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Unpublished Paper
Risks of Herbal Remedies: More of the Bad and the Ugly
  • Richard B. Philp, University of Western Ontario
The widespread and increasing use of herbal remedies has increased the risk, and the documentation, of adverse effects. This paper describes some of these that have occurred since 2004. Cases are discussed in which herbal remedies (St. John’s wort, echinacea, grapefruit juice) have altered the metabolism of prescription drugs. Others have interfered with diagnostic laboratory tests (Chan Su, Dan Shen) or caused pseudoaldosteronism due to their (unidentified) content of glycyerrhizin. Aristolochia spp. have caused nephropathy. Hypersensitivity reactions (spice ginger and others), increased sensitivity to ultraviolet therapy (PUVA) (St. John’s wort) have been reported and the consumption of blue cohosh by pregnant women has caused fetal abnormalities. Lead poisoning has been reported in individuals taking Indian Ayurvedic remedies and the presence of heavy metals, as well as potent prescription drugs, has been documented in many herbal remedies. A general discussion follows on the risks of taking multiple herbal remedies, misinterpretation of the herbalist’s instructions, and the risks of taking herbal preparations during pregnancy or when taking prescription medications.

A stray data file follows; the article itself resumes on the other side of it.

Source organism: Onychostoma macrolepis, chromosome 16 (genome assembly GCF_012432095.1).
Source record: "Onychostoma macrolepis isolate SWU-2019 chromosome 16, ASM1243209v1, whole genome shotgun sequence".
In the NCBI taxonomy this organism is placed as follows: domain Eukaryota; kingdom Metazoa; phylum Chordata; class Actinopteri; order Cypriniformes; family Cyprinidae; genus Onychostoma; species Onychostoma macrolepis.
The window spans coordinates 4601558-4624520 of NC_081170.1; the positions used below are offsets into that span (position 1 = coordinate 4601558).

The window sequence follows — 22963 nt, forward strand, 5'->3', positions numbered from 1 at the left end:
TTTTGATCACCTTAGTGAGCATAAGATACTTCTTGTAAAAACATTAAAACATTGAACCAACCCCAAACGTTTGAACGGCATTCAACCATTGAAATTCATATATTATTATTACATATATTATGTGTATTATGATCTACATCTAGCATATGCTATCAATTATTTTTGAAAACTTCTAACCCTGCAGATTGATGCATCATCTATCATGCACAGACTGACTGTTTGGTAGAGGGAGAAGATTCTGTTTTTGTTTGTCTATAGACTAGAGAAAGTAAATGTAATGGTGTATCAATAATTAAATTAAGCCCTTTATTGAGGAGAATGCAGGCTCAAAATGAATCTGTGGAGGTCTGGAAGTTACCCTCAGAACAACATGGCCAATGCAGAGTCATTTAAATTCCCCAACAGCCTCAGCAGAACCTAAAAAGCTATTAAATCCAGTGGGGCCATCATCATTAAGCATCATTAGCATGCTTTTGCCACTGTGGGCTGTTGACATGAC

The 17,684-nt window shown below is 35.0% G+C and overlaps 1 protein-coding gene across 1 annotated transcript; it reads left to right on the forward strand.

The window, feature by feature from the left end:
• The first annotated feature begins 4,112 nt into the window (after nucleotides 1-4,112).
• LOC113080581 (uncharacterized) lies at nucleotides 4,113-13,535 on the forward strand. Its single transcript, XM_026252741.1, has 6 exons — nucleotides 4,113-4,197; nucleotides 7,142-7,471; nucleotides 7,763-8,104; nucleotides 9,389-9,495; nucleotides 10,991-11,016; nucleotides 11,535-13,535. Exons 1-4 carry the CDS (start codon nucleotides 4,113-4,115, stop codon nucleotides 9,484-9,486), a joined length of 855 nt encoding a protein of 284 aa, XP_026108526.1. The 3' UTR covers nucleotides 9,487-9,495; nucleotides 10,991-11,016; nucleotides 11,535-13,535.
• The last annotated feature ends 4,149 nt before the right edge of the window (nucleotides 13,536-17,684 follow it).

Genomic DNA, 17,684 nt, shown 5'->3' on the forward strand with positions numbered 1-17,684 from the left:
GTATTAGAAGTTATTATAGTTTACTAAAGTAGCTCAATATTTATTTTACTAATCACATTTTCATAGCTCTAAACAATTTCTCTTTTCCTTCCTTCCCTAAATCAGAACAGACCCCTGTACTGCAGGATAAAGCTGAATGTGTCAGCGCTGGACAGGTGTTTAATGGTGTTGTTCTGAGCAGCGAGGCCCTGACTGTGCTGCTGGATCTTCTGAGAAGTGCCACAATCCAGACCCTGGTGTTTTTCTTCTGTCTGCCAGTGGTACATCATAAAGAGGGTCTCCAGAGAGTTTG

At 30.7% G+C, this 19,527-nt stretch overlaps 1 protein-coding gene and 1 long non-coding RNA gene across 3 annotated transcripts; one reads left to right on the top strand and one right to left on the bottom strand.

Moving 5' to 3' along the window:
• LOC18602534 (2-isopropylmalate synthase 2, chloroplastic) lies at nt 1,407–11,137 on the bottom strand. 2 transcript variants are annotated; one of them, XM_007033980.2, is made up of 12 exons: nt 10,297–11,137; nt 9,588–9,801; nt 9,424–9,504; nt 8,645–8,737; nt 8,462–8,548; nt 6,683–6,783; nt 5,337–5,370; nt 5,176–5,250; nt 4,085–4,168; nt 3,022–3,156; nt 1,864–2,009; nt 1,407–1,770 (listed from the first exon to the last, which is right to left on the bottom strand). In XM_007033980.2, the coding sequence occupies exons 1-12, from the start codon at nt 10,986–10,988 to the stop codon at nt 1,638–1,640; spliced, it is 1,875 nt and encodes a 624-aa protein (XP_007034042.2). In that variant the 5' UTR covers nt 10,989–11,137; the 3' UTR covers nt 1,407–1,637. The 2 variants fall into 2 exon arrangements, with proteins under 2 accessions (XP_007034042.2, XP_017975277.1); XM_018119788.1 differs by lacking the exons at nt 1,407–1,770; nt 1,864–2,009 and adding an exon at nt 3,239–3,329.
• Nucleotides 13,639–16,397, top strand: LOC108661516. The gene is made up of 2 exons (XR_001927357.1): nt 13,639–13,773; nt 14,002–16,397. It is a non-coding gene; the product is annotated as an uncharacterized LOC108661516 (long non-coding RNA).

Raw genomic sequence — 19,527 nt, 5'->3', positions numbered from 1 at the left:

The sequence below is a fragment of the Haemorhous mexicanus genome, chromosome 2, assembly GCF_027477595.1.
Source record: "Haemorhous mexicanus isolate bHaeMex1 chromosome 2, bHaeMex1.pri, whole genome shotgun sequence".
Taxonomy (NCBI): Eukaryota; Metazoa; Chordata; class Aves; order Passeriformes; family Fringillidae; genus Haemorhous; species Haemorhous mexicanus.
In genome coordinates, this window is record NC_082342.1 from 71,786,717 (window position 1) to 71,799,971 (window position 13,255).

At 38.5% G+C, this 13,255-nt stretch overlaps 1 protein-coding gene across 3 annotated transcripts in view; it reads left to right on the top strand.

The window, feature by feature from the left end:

• hrbals,
  • toxicity,
  • drug interactions
Publication Date
March, 2007
Citation Information
Richard B. Philp. "Risks of Herbal Remedies: More of the Bad and the Ugly" (2007)
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